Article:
Krill-based fish feed, as well as krill derivatives used in a number of dietary and medical products are behind the rapid rise in the harvest of the crustacean
over recent years. The growth in annual harvest is rapid with the Chinese the latest to join in. The Marine Stewardship Council (MSC) has certified the krill fishery
as sustainable, a controversial decision given that the dominant purpose of the fishery is for fishfeed and krill lie at the start of the foodchain, core to the
existence of many large sea animals.
They feed on the dissolved nutrients (mainly nitrates and phosphates) that come to the surface with the upwelling of the cold Antarctic waters at the Antarctic
convergence, where during the long summer days primary production of planktons etc is prolific. But because krill are large compared to the other phytoplankton
eaters that makes them the food source of large animals such as seals, penguins, whales and a myriad of birds.
Because the fall in Antarctic sea ice over recent years, the population of krill has fallen dramatically – up to 80% over the last 30 years. The algae clinging
to the bottom of the sea ice is a ‘nursery’, feeding the krill larvae during winter. The rising krill catch, in the context of the sea ice-induced reduction, portends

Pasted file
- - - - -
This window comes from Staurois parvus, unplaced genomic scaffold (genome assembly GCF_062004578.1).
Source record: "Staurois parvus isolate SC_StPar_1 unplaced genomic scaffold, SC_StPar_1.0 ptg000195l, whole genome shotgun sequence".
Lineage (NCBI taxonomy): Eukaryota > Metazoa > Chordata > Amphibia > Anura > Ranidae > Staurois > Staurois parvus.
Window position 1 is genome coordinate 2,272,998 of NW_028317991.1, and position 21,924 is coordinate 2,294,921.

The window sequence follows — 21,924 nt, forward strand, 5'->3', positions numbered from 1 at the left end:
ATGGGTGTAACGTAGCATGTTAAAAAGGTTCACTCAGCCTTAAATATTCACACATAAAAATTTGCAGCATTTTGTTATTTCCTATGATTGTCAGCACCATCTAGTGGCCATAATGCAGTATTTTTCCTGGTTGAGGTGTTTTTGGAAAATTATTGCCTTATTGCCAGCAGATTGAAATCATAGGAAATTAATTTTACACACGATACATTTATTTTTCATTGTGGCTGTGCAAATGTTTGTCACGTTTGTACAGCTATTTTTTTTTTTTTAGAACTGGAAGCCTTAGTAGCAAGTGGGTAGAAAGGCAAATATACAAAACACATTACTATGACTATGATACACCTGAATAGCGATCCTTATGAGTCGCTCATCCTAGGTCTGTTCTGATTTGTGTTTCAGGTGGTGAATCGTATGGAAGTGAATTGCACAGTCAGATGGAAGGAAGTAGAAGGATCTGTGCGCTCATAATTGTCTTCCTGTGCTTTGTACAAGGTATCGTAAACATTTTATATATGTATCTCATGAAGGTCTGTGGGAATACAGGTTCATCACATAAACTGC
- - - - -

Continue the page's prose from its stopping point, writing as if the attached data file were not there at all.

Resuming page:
Another species, the catches of which have long been controversial, is that of the Antarctic toothfish. Again that is one the MSC is considering certifiable
as sustainable, and with the main line of objection to that being the lack of knowledge of the impact upon the stock, given the age to reproductive maturity (up
to 10 years) of this species. Secondly there have been significant instances of unregistered ships harvesting here (and arrests) that makes competent management
of the fishery quite uncertain. The Convention for the Conservation of Antarctic Marine Living Resources, covers management of finfish in Antarctic waters and permits
fishing down the stock of toothfish to 50% of its original biomass. Currently it’s estimated to be 85% of that original stock.
But the removal or substantial reduction of a species from an ecosystem has a system-wide effect from reducing food for its predators (sperm whales, type-C killer
whales and Weddell seals) and spurring the population of its prey (silverfish, cods and squid). At issue is whether the effect of fishing down a population like
the toothfish, significantly changes the local food web and wider ecosystem and if so, how? The reduction in the food supply of toothfish prey due to their burgeoning
numbers is of relevance in terms of the sustainability of the fishery. Research on these ecosystem-wide effects continues, the reality being that so far too little
is known to be confident that a reduction of the population by 50% is sustainable. Taken together with the extent of illegal (unauthorised, unregistered) fishing
for the species, and the impact on seabirds (especially albatross) from the fishing techniques has led the Australians to ban longlining in their Antarctic and